Post 1760 actively participates in the East Valley Veterans Day parade every year in downtown Mesa.
For more information on how you can participate and/or contribute through our organization, contact our EVVP board member Bob Burns through our contact page.
In addition to the Veterans Day Parade in Mesa, Post 1760’s establishment is also open to the public. This is one of two available days each year that the public is free to visit the building (the other being Memorial Day).
(parade path highlighted in green – starting at University & Center)
– History of the privatization of the Mesa Veterans Parade Association –
In 2006 the Mesa Tribune Newspaper printed a story that the City of Mesa was trimming its budget due to the economic slump that was occurring around the country and the world. One of the departments that would be most affected by these cuts was the City Parks and Recreation Dept. who announced that the City of Mesa would no longer hold the Veterans Day or MLK Parades. This information came out late in the spring. About 5 months before the November Parade date.
Gerry Walker and Frank “Gunny” Alger arranged to be interviewed by a Tribune reporter with our VFW Post building in the background. Gerry stated at that time that as far as he was concerned “There will be a veterans day parade if it is only me marching down the street with Frank watching”. Leaders of the local VFW, American Legion, DAV and the Marine Corp League were contacted and asked to participate in City council meetings to try to bring the City around to continue a 40 year old tradition in Mesa.
Our VFW Post 1760 was represented at the City Council meetings by Then Commander Randy Foshee and his handy dandy sidekick post member Bob Burns. They each filled out speaker request cards and at the tail end of the meeting they were each given time to address the Council Members present. They took turns telling the Council that they were abandoning a sacred responsibility to the people of Mesa and her Veterans by not placing a high priority on finding funds to continue putting on this event annually. The council replied with all the standard platitudes about blood from turnips and finite resources in hard times. However in this exchange Councilmen Scott Smith and Rex Griswold asked us to remain in chambers after the meeting to discuss “options”. Council members Scott and Griswold offered the resources of the previous directors from the City staff who had experience with the parade. If they would create their own private organization to assemble volunteers and keep the parade alive. An all-volunteer group was established that evening and committed to keeping this community tribute to Veterans and their families alive and prospering.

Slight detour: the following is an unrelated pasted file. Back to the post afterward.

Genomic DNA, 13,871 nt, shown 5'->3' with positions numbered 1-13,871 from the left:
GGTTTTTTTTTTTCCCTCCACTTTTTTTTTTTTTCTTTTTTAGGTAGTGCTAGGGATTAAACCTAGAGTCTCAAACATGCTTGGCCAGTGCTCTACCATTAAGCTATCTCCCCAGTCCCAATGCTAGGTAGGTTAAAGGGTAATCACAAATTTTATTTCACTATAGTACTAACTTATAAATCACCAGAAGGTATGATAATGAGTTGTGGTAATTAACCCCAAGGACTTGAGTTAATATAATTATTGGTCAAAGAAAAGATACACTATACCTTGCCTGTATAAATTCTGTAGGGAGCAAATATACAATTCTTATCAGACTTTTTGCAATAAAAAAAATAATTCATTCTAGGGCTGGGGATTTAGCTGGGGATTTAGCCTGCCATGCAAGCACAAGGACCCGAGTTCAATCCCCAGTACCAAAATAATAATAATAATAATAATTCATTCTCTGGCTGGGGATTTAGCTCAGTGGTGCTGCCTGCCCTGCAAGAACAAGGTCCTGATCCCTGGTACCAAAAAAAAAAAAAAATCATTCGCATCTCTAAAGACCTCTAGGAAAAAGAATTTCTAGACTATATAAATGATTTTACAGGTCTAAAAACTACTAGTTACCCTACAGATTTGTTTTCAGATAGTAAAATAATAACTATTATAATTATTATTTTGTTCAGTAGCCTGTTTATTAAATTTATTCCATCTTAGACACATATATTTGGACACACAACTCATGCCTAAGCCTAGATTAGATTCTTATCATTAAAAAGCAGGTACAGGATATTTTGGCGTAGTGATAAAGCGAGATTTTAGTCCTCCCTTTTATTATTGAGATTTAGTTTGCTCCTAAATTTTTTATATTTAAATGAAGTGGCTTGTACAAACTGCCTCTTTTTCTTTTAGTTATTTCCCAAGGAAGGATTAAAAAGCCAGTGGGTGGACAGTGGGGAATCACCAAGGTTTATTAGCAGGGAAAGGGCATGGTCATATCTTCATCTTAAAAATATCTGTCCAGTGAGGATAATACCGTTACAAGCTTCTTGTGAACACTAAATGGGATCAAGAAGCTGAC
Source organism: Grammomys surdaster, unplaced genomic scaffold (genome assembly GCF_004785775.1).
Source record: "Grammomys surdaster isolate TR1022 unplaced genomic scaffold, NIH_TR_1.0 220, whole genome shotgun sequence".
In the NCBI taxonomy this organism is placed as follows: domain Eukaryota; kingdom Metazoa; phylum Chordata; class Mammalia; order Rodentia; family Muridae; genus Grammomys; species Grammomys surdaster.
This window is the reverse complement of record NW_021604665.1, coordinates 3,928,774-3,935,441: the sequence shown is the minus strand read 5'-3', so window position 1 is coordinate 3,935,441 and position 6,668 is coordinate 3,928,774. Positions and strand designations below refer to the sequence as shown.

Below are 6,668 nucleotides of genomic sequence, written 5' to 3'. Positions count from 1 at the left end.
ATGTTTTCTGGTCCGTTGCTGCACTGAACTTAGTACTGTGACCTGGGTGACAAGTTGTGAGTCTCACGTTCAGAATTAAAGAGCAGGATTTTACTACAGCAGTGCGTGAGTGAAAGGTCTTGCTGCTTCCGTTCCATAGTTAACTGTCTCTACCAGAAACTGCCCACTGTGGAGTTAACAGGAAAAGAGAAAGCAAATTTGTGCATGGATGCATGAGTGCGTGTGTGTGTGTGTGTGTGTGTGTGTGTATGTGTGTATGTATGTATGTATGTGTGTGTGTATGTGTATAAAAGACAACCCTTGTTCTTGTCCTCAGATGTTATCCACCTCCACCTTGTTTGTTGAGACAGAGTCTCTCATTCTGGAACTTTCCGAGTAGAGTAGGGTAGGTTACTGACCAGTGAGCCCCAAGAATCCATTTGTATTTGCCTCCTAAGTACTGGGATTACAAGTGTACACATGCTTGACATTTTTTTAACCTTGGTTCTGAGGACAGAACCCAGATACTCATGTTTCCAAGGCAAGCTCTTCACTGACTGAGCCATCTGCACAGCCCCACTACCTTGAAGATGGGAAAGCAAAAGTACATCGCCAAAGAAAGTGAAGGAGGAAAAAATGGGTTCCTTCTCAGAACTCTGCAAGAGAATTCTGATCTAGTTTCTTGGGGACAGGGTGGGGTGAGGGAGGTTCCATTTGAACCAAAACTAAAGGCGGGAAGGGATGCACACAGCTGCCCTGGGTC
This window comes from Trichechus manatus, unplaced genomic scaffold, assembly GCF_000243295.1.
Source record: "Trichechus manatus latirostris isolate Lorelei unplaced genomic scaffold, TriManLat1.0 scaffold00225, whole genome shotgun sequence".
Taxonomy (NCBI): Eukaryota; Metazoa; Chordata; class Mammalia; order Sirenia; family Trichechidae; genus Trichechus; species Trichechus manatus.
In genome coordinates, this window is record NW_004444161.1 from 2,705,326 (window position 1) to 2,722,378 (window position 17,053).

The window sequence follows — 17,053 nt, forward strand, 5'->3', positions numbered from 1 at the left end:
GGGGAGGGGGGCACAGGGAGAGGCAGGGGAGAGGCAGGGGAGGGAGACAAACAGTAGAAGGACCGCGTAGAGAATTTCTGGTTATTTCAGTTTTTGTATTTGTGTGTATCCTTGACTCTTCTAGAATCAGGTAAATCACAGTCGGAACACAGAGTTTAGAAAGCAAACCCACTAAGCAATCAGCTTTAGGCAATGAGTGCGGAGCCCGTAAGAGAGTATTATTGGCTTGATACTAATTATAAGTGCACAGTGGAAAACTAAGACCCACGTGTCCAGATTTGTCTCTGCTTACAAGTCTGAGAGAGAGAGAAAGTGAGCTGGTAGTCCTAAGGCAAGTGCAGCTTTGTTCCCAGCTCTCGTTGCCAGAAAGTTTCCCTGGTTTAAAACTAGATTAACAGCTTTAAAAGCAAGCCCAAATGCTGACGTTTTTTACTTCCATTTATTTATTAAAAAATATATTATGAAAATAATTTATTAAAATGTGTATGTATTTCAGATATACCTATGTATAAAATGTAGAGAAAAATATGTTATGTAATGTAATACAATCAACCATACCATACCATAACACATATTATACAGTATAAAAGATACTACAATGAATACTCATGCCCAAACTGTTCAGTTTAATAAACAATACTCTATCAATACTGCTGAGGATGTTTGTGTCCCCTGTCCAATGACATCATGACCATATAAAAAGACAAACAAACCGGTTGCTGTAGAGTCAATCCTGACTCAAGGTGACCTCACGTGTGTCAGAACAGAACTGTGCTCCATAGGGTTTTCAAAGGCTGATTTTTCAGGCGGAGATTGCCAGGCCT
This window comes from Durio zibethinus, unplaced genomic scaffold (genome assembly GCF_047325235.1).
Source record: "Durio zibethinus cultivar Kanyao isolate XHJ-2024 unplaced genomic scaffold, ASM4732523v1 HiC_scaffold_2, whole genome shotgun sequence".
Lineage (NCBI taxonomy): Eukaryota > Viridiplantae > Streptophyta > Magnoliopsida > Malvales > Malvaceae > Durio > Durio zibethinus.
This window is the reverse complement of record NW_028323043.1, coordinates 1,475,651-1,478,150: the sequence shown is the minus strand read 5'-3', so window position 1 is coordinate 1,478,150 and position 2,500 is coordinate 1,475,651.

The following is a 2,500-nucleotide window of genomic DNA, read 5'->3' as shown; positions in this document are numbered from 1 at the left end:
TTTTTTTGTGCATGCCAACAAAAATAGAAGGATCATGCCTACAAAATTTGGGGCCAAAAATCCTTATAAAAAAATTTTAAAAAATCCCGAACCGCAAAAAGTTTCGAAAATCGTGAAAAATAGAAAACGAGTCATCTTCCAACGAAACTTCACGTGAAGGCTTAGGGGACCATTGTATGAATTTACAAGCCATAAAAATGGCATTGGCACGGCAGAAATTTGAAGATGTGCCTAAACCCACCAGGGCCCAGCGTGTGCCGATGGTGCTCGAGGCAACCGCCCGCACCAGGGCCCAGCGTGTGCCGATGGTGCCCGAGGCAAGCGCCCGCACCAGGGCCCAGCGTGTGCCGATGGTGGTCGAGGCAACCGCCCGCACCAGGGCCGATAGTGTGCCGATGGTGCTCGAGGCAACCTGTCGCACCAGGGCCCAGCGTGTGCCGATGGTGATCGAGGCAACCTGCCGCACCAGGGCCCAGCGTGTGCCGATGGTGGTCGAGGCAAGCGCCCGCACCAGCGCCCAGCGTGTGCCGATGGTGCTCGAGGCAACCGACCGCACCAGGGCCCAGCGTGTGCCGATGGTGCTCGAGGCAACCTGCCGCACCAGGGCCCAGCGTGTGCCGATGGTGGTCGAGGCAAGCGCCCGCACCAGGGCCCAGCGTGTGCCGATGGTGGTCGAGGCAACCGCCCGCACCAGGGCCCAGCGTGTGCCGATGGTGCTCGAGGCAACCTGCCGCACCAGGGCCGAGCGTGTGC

Gunny Alger created the Articles of Incorporation for the “Mesa Veterans Parade Association, Inc.” by cutting and pasting from the Marine Corp league articles. The association began having meetings in the café at the back of the City of Mesa Admin building. VFW post 1760 has had a presence and was part of the leadership in this organization from the very beginning through today.
Jerry Walker served as chairman the first year but declined to hold offices after that. Frank “Gunny” Alger, also of Post 1760, took on the mantle of President for the following year. He was the one who organized and incorporated the Parade Association. About the third year of operation we realized the Parade was going to be a real success and we began to put more flesh on the bones. The IRS granted the organization a 501(c)3 status and they began reaching out to a larger community. Bob Burns, another Post 1760 member, took up the Presidency of the organization and filled that and the Vice-President roles for the next 4 years of operation.
When Jim Monroe, Post 1760 member, volunteered to be Parade committee chair we began to formalize the operation and in order to expand our reach we re-named the Parade to East Valley Veterans Parade and the organization was re-titled as Military Veterans Parade Association, DBA:MVPA.
In 2013 it was decided to hold the parade on the Saturday prior to Veterans Day to allow more working veterans and their families to attend and participate in this event. Even though it is a National Holiday very few businesses are closed for this and consequently most of our returned veterans are hard at work still building a better America.
For more online information about the parade, visit the East Valley Veterans Parade website: www.evvp.org